“Pluto’s reddish color has been known for decades, but New Horizons is now allowing us to correlate the color of different places on the surface with their geology and soon with their compositions,” said New Horizons Principal Investigator Alan Stern of the Southwest Research Institute in Boulder, Colorado. “This will make it possible to build sophisticated computer models to understand how Pluto has evolved to its current appearance.”
Experts have long thought that reddish substances are generated as a particular color of ultraviolet light from the Sun, called Lyman-alpha, strikes molecules of the gas methane in Pluto’s atmosphere, powering chemical reactions that create complex compounds called tholins. The tholins drop to the ground to form a reddish “gunk.” Recent measurements with New Horizons’ Alice instrument reveal that a diffuse Lyman-alpha glow falling on Pluto from all directions in interplanetary space is strong enough to produce almost as much tholin as the direct rays of the Sun. “This means Pluto’s reddening process occurs even on the night side where there’s no sunlight and in the depths of winter when the Sun remains below the horizon for decades at a time,” said New Horizons co-investigator Michael Summers of George Mason University in Fairfax, Virginia.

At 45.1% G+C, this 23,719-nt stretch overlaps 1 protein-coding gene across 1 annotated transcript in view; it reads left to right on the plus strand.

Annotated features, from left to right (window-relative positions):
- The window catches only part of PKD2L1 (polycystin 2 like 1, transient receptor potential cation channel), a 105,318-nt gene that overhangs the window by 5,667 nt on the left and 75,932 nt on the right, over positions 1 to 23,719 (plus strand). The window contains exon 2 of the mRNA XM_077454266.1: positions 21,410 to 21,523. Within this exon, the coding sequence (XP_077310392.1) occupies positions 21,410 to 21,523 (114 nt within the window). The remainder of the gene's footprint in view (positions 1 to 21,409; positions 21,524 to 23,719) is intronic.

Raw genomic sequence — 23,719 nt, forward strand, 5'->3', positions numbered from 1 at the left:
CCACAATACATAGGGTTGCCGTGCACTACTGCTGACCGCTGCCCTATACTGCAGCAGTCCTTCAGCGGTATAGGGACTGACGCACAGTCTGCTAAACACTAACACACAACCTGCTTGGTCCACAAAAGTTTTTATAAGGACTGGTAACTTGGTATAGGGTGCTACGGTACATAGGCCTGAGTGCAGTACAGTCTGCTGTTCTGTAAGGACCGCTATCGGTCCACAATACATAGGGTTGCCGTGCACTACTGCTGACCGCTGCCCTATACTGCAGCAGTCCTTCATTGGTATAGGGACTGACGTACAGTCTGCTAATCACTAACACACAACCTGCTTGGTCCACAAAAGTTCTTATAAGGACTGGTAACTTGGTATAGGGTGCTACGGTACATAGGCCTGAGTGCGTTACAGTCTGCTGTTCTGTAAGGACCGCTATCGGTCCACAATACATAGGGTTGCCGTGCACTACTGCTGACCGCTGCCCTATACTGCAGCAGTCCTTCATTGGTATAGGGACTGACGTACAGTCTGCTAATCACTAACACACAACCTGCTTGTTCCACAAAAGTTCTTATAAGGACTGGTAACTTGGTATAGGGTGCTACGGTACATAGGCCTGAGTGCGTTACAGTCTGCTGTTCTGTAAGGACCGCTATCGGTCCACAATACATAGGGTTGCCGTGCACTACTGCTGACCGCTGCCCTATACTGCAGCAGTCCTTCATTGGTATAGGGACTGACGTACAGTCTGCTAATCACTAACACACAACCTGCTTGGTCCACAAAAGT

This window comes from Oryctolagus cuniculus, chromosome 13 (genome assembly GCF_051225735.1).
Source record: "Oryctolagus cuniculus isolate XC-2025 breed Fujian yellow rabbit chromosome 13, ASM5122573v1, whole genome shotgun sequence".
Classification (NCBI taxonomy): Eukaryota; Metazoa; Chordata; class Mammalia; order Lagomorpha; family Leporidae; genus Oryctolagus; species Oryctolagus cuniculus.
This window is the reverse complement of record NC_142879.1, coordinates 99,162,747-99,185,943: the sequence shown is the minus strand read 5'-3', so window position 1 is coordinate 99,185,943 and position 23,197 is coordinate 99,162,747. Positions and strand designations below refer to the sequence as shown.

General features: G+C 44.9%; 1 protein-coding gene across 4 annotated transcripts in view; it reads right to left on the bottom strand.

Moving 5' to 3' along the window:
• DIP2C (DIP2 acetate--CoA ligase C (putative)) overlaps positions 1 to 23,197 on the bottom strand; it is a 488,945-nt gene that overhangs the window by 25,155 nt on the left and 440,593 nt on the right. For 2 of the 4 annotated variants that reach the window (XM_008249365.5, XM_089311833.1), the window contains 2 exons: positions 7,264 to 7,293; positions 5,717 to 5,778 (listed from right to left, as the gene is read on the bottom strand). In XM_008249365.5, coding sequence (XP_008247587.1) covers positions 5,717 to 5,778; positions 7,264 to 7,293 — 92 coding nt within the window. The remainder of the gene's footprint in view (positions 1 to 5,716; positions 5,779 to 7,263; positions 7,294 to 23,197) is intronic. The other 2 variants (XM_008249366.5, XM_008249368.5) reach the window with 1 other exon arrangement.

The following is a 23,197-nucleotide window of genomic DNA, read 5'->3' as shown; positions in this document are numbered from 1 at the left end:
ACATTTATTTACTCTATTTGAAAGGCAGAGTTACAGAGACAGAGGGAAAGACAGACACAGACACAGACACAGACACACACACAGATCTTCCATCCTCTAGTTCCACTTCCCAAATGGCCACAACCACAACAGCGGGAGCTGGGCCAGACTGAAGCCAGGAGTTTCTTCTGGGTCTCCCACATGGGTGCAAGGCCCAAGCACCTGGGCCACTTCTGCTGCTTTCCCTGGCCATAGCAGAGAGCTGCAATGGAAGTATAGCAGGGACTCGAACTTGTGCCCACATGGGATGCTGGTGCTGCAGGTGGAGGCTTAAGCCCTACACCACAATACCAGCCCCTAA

Tholins have been found on other bodies in the outer solar system, including Titan and Triton, the largest moons of Saturn and Neptune, respectively, and made in laboratory experiments that simulate the atmospheres of those bodies.
The mission’s first map of Pluto is in approximate true color — that is, the color you would see if you were riding on New Horizons. At left is a map of Pluto’s northern hemisphere composed using high-resolution black-and-white images from New Horizons LORRI instrument. At right is a map of Pluto’s colors created using data from the Ralph instrument. In the center is the combined map, produced by merging the LORRI and Ralph data.
“Now the unique colors and characteristics of its varied terrains are coming into view,” said Simon Porter, a member of the New Horizons Geology and Geophysics team. Added Alex Parker, a member of the New Horizons Composition team, “Pluto’s largest dark spot is clearly more red than the majority of the surface, while the brightest area appears closer to neutral gray.”
Scientists hope to learn more about the cause of Pluto’s reddish tint as New Horizons closes in for its July 14 flyby.